The Massachusetts Appeals Court has deemed newspaper delivery drivers of a Braintree distributor to be employees, not independent contractors, under state law. The decision makes the carriers eligible for a number of employment benefits and raises important concerns with respect to minimum wage, insurance, worker’s compensation, and other issues. The decision may have a far-reaching impact on the distributor, GateHouse Media, and companies like it.
A driver who delivered the Patriot Ledger brought this class action claiming that GateHouse failed to pay its carriers a minimum wage, violated state tip-sharing laws, and improperly charged certain fees. GateHouse publishes and distributes newspapers pursuant to written agreements with carriers, wholesale to stores, and online. Associate Justice Peter Sacks, authoring the decision for the court, concluded that GateHouse failed to prove that the work the carriers perform is outside the usual course of its business. As such, the carriers were deemed employees under the Massachusetts independent contractor law, G. L. c. 149, § 148B. The court did not consider whether federal law preempted part of the statute, concluding that GateHouse had waived that argument by not raising it earlier.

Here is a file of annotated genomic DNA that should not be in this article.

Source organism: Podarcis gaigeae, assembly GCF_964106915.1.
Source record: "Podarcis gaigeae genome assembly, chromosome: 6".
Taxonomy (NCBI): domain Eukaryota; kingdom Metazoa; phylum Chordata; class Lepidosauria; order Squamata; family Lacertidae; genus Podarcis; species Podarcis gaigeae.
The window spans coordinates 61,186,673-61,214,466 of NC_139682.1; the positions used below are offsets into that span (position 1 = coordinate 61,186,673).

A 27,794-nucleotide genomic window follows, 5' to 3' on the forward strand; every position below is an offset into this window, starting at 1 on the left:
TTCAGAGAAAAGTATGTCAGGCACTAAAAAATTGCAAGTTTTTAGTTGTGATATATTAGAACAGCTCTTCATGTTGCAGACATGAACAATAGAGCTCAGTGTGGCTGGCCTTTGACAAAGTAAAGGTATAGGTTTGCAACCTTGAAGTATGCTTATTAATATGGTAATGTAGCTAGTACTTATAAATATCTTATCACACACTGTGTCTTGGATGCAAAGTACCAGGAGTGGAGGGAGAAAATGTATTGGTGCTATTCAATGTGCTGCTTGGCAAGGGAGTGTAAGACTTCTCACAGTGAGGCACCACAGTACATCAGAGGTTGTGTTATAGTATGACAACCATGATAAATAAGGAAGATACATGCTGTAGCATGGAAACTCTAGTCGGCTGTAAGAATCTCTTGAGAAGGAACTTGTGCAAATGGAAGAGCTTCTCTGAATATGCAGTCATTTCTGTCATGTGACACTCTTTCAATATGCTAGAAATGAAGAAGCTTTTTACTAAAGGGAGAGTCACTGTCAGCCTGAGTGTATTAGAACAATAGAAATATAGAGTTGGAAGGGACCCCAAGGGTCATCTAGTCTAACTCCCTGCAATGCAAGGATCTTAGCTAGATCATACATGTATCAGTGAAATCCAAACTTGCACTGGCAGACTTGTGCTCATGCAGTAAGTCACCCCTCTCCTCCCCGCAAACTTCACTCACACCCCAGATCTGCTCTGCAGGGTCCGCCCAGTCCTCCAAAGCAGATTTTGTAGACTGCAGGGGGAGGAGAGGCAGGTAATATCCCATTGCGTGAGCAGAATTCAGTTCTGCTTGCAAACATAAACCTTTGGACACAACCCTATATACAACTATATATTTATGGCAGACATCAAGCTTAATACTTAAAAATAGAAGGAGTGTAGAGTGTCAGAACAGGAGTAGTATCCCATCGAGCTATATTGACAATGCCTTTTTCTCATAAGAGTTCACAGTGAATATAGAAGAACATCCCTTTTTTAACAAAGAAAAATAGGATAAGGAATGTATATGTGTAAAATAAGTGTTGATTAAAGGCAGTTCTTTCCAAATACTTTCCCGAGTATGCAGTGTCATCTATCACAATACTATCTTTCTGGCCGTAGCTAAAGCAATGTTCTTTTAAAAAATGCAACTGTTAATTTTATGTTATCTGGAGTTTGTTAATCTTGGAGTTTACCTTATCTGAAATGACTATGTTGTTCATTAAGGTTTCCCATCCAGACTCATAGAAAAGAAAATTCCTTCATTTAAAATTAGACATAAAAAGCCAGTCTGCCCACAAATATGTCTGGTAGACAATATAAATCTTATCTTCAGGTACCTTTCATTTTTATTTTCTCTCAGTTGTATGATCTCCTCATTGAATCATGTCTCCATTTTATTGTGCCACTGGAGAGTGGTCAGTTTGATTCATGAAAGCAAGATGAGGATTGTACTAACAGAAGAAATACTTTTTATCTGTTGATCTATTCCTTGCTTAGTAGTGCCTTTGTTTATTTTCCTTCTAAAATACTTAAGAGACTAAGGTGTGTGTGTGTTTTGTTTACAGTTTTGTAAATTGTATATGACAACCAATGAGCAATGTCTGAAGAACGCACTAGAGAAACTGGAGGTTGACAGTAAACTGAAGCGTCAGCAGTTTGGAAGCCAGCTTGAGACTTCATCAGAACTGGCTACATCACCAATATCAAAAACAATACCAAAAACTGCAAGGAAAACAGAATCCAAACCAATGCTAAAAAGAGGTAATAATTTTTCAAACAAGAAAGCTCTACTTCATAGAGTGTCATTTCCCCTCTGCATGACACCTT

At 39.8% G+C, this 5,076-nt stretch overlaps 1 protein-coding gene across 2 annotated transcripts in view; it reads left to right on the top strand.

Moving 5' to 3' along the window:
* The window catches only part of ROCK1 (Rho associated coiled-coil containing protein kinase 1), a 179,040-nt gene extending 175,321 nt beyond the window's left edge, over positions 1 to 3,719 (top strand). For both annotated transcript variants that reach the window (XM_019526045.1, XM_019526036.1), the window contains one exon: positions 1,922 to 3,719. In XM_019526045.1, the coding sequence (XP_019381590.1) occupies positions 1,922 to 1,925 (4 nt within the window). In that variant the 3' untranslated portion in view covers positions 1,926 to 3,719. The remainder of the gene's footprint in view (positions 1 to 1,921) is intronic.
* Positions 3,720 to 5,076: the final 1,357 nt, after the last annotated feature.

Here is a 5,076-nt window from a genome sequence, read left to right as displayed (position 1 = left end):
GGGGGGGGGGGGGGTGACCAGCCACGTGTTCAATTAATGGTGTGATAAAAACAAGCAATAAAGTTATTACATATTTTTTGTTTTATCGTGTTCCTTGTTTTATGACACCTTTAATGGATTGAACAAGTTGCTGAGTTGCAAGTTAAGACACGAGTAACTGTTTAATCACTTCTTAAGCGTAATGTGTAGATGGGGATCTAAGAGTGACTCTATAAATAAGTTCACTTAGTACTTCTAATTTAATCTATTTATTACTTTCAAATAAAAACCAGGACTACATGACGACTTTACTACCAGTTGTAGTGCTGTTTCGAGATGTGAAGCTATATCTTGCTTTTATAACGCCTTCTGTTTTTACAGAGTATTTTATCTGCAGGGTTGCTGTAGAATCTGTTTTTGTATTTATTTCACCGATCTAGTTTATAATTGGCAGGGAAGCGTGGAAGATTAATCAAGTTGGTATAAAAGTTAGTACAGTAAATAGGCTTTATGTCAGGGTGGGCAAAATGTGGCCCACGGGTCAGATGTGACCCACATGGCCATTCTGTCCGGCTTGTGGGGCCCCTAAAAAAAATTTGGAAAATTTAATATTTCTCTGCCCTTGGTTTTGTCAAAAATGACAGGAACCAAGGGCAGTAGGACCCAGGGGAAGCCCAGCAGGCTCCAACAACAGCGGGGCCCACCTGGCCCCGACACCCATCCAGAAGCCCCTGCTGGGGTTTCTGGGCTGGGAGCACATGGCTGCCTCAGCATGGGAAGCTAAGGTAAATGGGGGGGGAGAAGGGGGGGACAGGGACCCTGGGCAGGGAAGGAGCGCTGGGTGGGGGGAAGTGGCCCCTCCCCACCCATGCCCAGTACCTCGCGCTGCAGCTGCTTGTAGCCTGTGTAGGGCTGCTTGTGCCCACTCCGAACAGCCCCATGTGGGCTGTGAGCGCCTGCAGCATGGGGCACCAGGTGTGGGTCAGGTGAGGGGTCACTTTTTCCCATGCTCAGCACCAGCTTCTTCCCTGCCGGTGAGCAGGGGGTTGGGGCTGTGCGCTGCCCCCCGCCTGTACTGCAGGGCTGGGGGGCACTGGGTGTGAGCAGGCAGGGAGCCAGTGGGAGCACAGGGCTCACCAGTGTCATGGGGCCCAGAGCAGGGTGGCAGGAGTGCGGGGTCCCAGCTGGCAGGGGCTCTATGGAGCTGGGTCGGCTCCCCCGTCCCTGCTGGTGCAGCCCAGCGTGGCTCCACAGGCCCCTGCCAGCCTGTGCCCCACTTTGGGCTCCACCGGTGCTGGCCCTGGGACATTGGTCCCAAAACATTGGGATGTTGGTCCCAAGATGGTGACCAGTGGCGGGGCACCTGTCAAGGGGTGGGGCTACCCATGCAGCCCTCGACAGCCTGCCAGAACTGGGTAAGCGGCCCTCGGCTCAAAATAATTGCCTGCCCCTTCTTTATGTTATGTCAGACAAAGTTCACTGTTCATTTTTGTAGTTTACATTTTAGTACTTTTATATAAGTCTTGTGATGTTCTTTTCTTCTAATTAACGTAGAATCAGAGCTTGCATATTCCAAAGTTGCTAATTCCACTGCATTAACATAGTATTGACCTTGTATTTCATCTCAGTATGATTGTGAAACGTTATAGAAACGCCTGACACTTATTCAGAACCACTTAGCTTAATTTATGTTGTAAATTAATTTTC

The decision is Carey v. GateHouse Media Massachusetts I, Inc., AC 17-P-82 (Mass. App. Ct. Feb. 28, 2018). For more information about the proper classification of workers as employees or independent contractors, refer to Johanna Matloff’s prior post discussing the MA Independent Contractor Law.
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